Kansas could soon require doctors to ask patients why they want abortions and report the answers

(John Hanna/Associated Press)

Kansas could soon require doctors to ask patients why they want abortions and report the answers



March 7, 2024

Kansas would require abortion providers to ask patients why they are terminating their pregnancies and report the answers to the state under a measure moving through the Republican-controlled Legislature. Frustrated Democrats are strongly suggesting a similar rule for vasectomies and erectile dysfunction.

The state House planned to hold a final vote Thursday. The bill would require providers to ask patients 11 questions about their reasons for terminating a pregnancy, including that they cannot afford another child, that raising a child would interfere with their education or career, or that a spouse or partner wanted her to have an abortion. At least seven states require similar reporting.

Supporters of the bill argued during a House debate Wednesday that the state needs data so lawmakers can create programs to address their concerns. Opponents saw an attempt to harass abortion providers, shame patients and stigmatize abortion.

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Approval in the House would send the measure to the Senate. Both chambers have large anti-abortion majorities, and last year Republicans overrode Democratic vetoes of other restrictions on providers. Laura Kelly, a strong supporter of abortion rights.

Democrats are frustrated that Republicans and anti-abortion groups have pursued new rules for abortion providers and aid to anti-abortion counseling centers, despite a decisive statewide vote in August 2022 to protect abortion rights under the state constitution.

Frankly, I don’t understand it, you know, because I think Kansans have made it very, very clear how they want Kansas to operate in this arena, Kelly said during a brief interview with the Associated Press. Why would an elected official facing an election in November go against the wishes of his constituents?

Unable to prevent the bill from passing and possibly becoming law. Democrats, especially female lawmakers, attacked what they saw as an unfair situation of requiring women to ask detailed questions about their motives for seeking health care, while men would not. Democrats start vasectomies.

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Then, Kansas City Democratic Rep. Stephanie Sawyer Clayton called erectile dysfunction a plague that was lowering the state’s birth rate. She proposed requiring doctors to ask male patients whether they wanted the treatment because their husband wanted it, or because it caused the man stress or embarrassment.

If we ask one group humiliating questions when they receive legal health care, then all groups should be subjected to humiliating questions when they receive legal health care, she said. Or we can vote against this bill.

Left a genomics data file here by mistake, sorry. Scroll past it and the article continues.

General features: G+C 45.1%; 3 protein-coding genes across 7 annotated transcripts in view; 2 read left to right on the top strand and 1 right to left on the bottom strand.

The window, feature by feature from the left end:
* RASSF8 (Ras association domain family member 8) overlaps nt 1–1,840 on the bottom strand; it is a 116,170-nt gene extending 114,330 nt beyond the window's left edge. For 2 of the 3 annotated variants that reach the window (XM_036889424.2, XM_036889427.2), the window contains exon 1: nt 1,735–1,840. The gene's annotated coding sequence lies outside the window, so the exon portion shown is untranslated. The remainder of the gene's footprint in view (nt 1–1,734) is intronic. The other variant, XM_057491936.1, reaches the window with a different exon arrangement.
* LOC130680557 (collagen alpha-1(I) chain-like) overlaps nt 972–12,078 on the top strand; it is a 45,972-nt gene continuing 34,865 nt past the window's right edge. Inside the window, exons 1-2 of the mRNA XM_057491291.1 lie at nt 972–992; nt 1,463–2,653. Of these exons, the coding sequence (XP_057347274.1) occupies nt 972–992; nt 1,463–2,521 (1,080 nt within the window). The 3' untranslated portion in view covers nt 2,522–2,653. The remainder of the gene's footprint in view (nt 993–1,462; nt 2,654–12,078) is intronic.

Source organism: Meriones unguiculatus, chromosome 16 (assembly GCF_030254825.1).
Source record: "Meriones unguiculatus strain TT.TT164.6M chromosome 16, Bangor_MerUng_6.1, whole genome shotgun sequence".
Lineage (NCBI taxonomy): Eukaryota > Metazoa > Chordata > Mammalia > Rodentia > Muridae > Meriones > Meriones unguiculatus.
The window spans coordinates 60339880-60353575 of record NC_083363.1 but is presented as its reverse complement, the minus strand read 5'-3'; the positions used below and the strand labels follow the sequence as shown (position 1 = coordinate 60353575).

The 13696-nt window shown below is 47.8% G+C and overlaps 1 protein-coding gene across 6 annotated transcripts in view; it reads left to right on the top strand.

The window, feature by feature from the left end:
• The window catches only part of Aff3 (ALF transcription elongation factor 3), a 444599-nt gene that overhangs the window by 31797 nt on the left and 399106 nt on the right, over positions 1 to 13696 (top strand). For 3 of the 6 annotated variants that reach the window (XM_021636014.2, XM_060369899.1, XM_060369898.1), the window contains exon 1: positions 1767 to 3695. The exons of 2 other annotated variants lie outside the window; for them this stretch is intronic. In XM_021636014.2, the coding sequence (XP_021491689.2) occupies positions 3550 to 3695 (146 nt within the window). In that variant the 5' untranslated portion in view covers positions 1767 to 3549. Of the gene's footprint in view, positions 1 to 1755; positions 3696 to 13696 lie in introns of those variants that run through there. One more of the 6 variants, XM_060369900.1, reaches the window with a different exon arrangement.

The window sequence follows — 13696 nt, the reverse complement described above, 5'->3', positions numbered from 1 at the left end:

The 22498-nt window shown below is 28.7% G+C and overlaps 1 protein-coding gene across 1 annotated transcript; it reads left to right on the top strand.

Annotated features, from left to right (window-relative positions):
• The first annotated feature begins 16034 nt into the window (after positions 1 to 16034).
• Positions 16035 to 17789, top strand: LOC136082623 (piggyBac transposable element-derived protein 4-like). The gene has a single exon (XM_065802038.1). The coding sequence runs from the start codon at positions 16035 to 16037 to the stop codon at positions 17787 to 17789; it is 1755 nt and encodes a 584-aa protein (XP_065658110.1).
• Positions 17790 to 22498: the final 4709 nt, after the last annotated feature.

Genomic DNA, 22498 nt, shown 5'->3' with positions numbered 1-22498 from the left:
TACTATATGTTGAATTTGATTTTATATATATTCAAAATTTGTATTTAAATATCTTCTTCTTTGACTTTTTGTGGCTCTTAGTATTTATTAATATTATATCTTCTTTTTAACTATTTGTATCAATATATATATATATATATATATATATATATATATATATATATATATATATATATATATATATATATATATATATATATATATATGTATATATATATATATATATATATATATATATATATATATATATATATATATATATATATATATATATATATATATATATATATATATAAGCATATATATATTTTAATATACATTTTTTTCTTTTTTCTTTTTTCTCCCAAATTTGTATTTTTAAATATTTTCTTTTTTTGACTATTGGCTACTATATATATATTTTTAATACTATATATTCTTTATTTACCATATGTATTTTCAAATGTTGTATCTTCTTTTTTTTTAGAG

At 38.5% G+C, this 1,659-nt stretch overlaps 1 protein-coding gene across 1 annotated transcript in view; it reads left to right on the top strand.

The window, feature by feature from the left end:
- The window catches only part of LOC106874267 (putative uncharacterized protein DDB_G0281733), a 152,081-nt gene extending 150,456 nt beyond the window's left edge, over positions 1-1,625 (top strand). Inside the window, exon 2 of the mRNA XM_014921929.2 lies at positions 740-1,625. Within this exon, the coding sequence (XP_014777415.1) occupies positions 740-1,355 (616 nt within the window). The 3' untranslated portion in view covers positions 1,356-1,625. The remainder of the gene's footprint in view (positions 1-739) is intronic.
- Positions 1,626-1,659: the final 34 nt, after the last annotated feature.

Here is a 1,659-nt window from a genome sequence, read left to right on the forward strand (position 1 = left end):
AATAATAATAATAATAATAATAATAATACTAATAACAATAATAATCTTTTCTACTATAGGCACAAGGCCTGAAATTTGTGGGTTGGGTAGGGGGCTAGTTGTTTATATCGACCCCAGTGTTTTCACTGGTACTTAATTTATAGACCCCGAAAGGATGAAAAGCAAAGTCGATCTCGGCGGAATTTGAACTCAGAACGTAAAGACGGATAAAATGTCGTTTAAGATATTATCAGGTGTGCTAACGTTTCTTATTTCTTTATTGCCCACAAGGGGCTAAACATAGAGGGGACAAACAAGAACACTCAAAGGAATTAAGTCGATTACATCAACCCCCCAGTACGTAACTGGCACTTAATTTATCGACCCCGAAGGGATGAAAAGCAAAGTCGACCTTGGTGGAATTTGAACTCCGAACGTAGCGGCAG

Republicans argued that doctors often ask patients questions when they seek care, including about their mental health and whether they have guns in their home.

This is about abortion reporting. It has nothing to do with male body parts, said House Health Committee Chairman Brenda Landwehr, a Republican from Wichita.

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In Kansas, a doctor who performs an abortion must already report the patient’s age and ethnicity, whether the person was married and the method used to end a pregnancy.

The state allows abortions for virtually any reason until the 22nd week of pregnancy, and that would not change under the bill.

States that require doctors to report the reasons for an abortion include Arizona, Arkansas, Florida, Louisiana, Nebraska, Oklahoma, South Dakota and Utah. Minnesota’s Democratic-controlled Legislature repealed its similar reporting requirement last year.

The law in Oklahoma, where most abortions are banned, includes a list of more than 30 questions a provider must ask a patient about her motives. Possible reasons include relationship problems and not feeling mature enough to raise a child.

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“Everyone on both sides of this issue should agree on the need for better reporting,” said Tessa Longbons Cox, senior research associate at the anti-abortion Charlotte Lozier Institute.

But none of the other states have such a reporting law

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There was a statewide vote on protecting abortion rights, as Kansas has done. In pursuing anti-abortion measures, Republican lawmakers have said their new rules do not go against voters’ wishes to maintain some access to abortion.

This bill has nothing to do with banning abortion in Kansas, does not ban it and does not address it at all, Landwehr said. I respected that voice.”

John Hanna writes for the Associated Press. AP writer Steve Karnowski contributed to this report.


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